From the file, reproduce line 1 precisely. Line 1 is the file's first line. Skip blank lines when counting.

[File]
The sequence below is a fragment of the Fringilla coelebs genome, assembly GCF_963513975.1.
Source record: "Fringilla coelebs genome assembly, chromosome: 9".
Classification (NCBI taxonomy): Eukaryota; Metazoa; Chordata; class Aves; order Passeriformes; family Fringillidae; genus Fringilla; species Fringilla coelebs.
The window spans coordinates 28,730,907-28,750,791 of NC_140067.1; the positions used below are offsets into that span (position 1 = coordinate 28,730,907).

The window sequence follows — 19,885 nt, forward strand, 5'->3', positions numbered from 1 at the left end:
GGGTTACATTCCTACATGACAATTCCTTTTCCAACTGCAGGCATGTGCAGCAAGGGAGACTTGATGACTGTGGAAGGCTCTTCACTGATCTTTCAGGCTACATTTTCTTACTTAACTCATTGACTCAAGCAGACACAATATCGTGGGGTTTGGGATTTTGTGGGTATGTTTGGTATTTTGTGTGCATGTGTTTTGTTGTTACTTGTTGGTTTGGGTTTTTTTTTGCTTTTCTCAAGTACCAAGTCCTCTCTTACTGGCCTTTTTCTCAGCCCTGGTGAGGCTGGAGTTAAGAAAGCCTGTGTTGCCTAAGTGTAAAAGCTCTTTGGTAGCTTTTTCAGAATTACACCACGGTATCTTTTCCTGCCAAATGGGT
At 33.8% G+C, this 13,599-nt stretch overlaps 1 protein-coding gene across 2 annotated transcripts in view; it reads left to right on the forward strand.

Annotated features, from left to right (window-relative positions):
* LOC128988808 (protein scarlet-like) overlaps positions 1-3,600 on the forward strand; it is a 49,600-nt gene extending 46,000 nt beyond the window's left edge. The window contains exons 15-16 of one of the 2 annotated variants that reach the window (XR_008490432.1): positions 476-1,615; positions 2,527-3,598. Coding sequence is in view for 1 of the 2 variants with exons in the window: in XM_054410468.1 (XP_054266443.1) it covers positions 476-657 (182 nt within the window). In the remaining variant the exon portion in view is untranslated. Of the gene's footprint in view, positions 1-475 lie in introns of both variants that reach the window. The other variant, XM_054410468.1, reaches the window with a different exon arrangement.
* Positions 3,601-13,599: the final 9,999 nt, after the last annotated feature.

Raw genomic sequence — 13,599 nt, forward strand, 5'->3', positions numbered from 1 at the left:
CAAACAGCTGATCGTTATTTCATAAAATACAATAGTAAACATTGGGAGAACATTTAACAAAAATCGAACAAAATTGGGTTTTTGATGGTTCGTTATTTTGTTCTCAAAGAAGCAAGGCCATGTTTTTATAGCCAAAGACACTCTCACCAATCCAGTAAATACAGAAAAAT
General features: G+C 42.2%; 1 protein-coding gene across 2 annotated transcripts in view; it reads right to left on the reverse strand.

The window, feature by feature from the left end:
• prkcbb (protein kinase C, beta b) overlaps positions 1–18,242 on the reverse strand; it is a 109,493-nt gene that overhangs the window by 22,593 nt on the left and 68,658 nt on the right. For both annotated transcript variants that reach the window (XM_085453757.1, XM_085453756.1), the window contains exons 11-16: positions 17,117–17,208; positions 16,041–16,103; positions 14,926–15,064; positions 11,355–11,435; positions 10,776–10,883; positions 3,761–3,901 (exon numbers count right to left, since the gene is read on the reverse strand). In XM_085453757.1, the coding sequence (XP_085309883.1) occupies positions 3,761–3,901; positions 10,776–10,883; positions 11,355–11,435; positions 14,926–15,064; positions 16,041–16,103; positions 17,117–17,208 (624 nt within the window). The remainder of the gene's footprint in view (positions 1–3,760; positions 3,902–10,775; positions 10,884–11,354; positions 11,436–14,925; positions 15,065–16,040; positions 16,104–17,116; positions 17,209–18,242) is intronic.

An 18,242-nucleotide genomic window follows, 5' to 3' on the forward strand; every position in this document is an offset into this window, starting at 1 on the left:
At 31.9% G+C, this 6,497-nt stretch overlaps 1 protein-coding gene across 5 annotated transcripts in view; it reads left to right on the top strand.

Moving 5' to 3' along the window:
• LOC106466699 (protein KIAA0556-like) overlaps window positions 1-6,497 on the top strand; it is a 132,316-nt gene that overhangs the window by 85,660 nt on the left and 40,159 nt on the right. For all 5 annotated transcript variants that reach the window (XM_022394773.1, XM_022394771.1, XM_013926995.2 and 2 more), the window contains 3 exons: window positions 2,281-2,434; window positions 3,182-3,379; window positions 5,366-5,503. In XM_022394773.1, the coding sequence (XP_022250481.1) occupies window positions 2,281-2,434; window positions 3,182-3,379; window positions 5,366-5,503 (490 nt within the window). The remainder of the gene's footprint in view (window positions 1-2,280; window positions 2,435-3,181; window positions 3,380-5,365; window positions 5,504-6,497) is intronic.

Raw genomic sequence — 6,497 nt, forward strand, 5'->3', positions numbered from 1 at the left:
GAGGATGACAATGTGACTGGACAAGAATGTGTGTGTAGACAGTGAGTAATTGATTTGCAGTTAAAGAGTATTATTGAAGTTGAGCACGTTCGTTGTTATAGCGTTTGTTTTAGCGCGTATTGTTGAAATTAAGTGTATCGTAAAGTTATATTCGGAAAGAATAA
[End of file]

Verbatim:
The sequence below is a fragment of the Fringilla coelebs genome, assembly GCF_963513975.1.